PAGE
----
The Economic and Financial Crimes Commission (EFCC) Acting Chiarman, Ibrahim Magu has been suspended by the President of Nigeria Muhammadu Buhari.
AUTHENTIC learnt that Ibrahim Magu spent the night in a police cell at the Force Criminal Investigation Department (FCID) Headquarters in Abuja.
This followed a six-hour grilling by a presidential panel, chaired by Justice Ayo Salami, a former president of the Court of Appeal.
Buhari set up the panel to probe various allegations levelled against Magu, following a petition by the Minister of Justice and Attorney General of the Federation, Abubakar Malami, and the Department of State Service (DSS).
EFCC: Why Magu was arrested – SERAP
The Socio-Economic Rights and Accountability Project (SERAP) has expressed concerns over the arrest of acting chairman of the Economic and Financial Crimes Commission (EFCC), Ibrahim Magu.
SERAP said that Magu might have been arrested due to a “power-play at the highest levels of government”.
The EFCC boss is still being detained in police custody on the orders of a presidential panel probing alleged infractions against him.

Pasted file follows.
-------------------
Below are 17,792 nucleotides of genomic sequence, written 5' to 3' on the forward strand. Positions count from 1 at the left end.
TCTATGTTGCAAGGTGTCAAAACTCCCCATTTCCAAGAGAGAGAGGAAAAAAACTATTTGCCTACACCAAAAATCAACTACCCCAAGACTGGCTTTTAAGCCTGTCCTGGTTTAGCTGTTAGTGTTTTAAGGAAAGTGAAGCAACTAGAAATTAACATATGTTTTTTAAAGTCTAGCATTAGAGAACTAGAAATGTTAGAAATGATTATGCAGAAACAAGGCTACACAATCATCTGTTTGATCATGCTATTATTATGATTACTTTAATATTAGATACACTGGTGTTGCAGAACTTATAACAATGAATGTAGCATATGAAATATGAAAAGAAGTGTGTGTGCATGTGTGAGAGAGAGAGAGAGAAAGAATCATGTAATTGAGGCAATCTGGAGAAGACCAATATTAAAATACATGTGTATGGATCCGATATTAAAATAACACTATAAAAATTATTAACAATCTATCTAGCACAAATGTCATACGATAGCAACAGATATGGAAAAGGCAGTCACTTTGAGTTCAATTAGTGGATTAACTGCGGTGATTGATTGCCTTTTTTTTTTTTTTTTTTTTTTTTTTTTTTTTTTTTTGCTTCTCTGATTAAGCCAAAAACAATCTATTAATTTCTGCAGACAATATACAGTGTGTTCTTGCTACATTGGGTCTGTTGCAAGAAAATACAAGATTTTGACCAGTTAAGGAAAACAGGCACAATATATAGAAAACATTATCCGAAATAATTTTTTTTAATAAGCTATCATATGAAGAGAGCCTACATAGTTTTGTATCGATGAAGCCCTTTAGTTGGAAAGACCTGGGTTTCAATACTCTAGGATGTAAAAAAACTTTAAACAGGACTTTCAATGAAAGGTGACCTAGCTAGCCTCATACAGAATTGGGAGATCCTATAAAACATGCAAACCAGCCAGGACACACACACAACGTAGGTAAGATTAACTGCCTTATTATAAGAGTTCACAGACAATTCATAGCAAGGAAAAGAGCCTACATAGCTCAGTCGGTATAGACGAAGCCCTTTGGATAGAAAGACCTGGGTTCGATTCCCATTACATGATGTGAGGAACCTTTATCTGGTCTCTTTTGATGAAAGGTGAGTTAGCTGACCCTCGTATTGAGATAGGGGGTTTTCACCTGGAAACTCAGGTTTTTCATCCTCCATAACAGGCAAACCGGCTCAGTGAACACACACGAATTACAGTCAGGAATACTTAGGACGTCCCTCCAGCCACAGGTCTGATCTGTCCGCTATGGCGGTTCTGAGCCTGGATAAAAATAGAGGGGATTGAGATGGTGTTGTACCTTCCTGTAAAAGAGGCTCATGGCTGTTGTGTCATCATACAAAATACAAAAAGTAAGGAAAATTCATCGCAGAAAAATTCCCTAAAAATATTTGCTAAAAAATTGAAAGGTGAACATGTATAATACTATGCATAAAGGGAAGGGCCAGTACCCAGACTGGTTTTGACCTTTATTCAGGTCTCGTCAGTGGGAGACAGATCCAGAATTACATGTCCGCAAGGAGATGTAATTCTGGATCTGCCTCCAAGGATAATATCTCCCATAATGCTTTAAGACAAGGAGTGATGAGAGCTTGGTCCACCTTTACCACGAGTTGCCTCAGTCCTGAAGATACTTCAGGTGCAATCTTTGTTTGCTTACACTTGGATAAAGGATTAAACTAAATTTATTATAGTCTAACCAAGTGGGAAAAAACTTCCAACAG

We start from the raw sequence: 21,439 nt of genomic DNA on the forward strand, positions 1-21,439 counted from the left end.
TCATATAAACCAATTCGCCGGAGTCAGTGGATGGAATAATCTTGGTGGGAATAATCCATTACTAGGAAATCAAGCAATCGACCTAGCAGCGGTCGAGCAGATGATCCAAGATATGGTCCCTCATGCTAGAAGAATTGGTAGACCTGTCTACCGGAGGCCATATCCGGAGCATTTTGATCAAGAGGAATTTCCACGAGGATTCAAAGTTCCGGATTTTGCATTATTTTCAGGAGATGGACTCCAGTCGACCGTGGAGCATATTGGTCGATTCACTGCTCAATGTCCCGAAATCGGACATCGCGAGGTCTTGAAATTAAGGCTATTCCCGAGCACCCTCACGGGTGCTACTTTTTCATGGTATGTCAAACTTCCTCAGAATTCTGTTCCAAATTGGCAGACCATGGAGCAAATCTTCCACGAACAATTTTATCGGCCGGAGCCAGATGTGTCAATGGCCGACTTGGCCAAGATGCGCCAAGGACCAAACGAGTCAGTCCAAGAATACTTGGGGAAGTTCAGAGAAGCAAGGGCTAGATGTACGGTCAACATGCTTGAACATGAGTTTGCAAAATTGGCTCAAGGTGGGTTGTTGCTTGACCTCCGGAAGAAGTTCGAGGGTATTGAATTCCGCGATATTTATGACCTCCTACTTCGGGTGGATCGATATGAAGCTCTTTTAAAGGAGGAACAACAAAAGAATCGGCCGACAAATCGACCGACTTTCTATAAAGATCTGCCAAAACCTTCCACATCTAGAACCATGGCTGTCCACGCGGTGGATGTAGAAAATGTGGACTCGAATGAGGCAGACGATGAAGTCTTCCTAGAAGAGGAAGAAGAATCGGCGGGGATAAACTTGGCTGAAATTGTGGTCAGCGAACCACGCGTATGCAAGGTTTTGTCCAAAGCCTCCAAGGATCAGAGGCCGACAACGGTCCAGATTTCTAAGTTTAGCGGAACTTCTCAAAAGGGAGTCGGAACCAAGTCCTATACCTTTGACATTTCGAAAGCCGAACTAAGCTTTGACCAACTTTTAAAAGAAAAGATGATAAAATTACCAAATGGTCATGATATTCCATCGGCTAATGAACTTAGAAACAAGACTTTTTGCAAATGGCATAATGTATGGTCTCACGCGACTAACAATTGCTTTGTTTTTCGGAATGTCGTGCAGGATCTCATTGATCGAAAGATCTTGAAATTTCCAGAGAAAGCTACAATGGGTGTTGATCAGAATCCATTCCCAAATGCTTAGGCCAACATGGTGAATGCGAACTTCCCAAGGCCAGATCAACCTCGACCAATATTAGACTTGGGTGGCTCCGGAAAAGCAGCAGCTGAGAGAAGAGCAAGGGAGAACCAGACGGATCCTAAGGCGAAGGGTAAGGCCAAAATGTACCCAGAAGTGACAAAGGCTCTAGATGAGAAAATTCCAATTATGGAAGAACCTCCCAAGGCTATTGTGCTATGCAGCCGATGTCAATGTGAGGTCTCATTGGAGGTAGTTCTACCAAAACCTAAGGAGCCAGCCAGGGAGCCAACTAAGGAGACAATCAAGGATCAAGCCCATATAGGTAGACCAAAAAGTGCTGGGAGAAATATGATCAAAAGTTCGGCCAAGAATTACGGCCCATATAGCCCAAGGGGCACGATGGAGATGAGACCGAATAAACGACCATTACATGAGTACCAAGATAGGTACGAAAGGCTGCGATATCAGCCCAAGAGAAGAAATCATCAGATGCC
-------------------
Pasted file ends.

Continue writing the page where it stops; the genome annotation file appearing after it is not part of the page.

On Tuesday, SERAP’s Deputy Director Kolawole Oluwadare, said: “The reported statement by a member of PACAC seems to suggest that Magu’s arrest may be politically motivated and aims to undermine the independence and freedom of action of the EFCC”.
The body check said if true, it would make a mockery of President Muhammadu Buhari’s often-repeated commitment to fight grand corruption and the impunity of perpetrators.
SERAP urged the authorities to afford Magu his constitutionally and internationally guaranteed fair trial rights.
It stated that Magu must either be charged with a recognizable criminal offence or released immediately and allowed to do his job without fear of reprisals.
The body said Nigerian authorities cannot continue to keep Magu in detention under suspicious circumstances without bringing any legitimate charges against him in violation of national and international law.
It added that they must support the independence and freedom of action of anti-corruption agencies and institutions if they are to be able to genuinely fight grand corruption.
“Nigerian authorities should focus on addressing the impact of corruption such as political violence, and denial of access for millions of Nigerians to even the most basic health and education services, as well as other patterns of human rights violations.”
SERAP insisted that improving the independence of anti-corruption agencies and institutions is the most promising way to make tangible progress in the fight against corruption now and in the near future.